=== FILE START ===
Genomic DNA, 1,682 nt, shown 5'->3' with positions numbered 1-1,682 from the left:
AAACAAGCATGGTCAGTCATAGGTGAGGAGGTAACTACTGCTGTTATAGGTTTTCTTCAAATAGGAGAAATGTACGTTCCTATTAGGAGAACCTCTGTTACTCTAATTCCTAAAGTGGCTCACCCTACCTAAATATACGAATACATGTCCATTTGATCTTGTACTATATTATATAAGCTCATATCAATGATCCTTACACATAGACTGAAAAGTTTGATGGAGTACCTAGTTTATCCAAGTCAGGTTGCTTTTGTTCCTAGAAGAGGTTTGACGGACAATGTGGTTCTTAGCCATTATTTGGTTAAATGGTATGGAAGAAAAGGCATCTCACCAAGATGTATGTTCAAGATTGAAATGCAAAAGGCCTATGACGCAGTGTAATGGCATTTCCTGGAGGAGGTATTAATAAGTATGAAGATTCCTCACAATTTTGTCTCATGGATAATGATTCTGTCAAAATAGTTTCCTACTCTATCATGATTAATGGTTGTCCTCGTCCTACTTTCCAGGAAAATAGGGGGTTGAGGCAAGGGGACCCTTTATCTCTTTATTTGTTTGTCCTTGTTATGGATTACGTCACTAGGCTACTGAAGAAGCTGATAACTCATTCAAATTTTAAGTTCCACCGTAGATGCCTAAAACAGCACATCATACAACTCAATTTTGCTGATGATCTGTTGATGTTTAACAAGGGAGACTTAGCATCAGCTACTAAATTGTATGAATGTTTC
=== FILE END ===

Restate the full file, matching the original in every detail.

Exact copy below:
Genomic DNA, 1,682 nt, shown 5'->3' with positions numbered 1-1,682 from the left:
AAACAAGCATGGTCAGTCATAGGTGAGGAGGTAACTACTGCTGTTATAGGTTTTCTTCAAATAGGAGAAATGTACGTTCCTATTAGGAGAACCTCTGTTACTCTAATTCCTAAAGTGGCTCACCCTACCTAAATATACGAATACATGTCCATTTGATCTTGTACTATATTATATAAGCTCATATCAATGATCCTTACACATAGACTGAAAAGTTTGATGGAGTACCTAGTTTATCCAAGTCAGGTTGCTTTTGTTCCTAGAAGAGGTTTGACGGACAATGTGGTTCTTAGCCATTATTTGGTTAAATGGTATGGAAGAAAAGGCATCTCACCAAGATGTATGTTCAAGATTGAAATGCAAAAGGCCTATGACGCAGTGTAATGGCATTTCCTGGAGGAGGTATTAATAAGTATGAAGATTCCTCACAATTTTGTCTCATGGATAATGATTCTGTCAAAATAGTTTCCTACTCTATCATGATTAATGGTTGTCCTCGTCCTACTTTCCAGGAAAATAGGGGGTTGAGGCAAGGGGACCCTTTATCTCTTTATTTGTTTGTCCTTGTTATGGATTACGTCACTAGGCTACTGAAGAAGCTGATAACTCATTCAAATTTTAAGTTCCACCGTAGATGCCTAAAACAGCACATCATACAACTCAATTTTGCTGATGATCTGTTGATGTTTAACAAGGGAGACTTAGCATCAGCTACTAAATTGTATGAATGTTTC